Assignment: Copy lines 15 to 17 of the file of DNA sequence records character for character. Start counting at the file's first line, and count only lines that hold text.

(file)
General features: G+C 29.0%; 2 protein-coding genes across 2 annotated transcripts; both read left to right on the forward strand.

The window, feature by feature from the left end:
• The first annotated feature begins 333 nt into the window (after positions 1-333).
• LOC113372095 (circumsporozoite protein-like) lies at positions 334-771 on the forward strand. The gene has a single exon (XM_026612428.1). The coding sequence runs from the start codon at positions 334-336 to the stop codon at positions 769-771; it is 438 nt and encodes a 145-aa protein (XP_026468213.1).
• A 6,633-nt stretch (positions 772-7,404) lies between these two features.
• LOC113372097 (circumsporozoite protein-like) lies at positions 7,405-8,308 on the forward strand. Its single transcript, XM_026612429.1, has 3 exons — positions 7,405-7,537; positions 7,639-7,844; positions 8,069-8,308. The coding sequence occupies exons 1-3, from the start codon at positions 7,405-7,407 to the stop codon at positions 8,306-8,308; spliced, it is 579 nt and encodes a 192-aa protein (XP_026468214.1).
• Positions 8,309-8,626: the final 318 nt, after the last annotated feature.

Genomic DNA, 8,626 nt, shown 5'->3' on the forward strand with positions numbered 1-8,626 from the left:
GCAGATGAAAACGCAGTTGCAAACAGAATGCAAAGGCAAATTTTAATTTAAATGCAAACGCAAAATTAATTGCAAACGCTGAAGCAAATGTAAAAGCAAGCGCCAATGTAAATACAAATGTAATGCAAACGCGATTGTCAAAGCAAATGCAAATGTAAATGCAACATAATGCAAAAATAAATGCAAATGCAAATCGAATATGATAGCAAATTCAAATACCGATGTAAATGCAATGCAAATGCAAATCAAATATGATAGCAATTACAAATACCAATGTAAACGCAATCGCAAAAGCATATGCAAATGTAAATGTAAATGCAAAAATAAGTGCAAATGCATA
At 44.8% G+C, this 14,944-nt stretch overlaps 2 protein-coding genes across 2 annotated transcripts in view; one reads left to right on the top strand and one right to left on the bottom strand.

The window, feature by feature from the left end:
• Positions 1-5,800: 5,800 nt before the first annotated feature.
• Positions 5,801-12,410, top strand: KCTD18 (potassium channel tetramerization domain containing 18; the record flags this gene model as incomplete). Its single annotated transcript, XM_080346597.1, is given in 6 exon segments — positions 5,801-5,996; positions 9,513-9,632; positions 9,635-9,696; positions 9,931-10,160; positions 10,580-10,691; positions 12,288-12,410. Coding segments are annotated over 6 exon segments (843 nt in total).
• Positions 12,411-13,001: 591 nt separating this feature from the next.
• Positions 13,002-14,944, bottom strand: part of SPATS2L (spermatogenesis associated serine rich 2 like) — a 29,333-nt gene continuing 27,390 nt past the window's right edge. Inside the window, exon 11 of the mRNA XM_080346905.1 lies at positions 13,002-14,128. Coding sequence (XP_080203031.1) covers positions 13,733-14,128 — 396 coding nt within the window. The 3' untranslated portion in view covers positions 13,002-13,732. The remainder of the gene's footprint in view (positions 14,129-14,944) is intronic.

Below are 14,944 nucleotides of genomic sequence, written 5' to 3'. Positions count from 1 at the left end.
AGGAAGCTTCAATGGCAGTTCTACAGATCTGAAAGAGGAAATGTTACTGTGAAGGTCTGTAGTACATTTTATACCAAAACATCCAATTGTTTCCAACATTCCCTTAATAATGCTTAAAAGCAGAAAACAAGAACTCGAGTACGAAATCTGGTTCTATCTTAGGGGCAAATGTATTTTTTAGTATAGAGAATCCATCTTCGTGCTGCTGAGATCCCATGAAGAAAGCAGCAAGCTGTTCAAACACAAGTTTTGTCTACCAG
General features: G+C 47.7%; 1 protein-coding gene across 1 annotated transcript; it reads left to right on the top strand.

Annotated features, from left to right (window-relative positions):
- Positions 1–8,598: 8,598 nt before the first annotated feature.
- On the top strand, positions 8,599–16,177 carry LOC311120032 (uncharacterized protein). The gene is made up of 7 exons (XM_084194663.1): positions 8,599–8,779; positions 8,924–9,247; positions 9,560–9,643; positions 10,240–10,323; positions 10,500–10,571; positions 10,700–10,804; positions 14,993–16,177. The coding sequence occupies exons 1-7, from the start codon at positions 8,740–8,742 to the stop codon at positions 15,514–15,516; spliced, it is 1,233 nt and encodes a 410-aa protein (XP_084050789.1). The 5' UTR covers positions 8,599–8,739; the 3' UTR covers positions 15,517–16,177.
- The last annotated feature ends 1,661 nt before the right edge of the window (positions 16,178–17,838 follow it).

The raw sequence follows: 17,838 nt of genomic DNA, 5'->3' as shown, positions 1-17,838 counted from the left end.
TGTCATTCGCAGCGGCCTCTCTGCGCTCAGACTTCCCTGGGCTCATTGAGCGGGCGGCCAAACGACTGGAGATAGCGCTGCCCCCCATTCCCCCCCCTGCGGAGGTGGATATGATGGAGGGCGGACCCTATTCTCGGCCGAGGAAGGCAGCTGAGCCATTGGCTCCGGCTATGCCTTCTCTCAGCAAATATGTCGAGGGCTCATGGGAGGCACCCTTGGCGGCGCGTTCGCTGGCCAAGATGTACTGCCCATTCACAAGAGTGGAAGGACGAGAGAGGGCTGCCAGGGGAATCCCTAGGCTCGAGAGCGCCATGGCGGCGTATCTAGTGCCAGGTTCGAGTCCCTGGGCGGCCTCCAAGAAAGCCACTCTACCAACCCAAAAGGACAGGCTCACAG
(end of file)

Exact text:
• Positions 13,002-14,944, bottom strand: part of SPATS2L (spermatogenesis associated serine rich 2 like) — a 29,333-nt gene continuing 27,390 nt past the window's right edge. Inside the window, exon 11 of the mRNA XM_080346905.1 lies at positions 13,002-14,128. Coding sequence (XP_080203031.1) covers positions 13,733-14,128 — 396 coding nt within the window. The 3' untranslated portion in view covers positions 13,002-13,732. The remainder of the gene's footprint in view (positions 14,129-14,944) is intronic.

Below are 14,944 nucleotides of genomic sequence, written 5' to 3'. Positions count from 1 at the left end.
AGGAAGCTTCAATGGCAGTTCTACAGATCTGAAAGAGGAAATGTTACTGTGAAGGTCTGTAGTACATTTTATACCAAAACATCCAATTGTTTCCAACATTCCCTTAATAATGCTTAAAAGCAGAAAACAAGAACTCGAGTACGAAATCTGGTTCTATCTTAGGGGCAAATGTATTTTTTAGTATAGAGAATCCATCTTCGTGCTGCTGAGATCCCATGAAGAAAGCAGCAAGCTGTTCAAACACAAGTTTTGTCTACCAG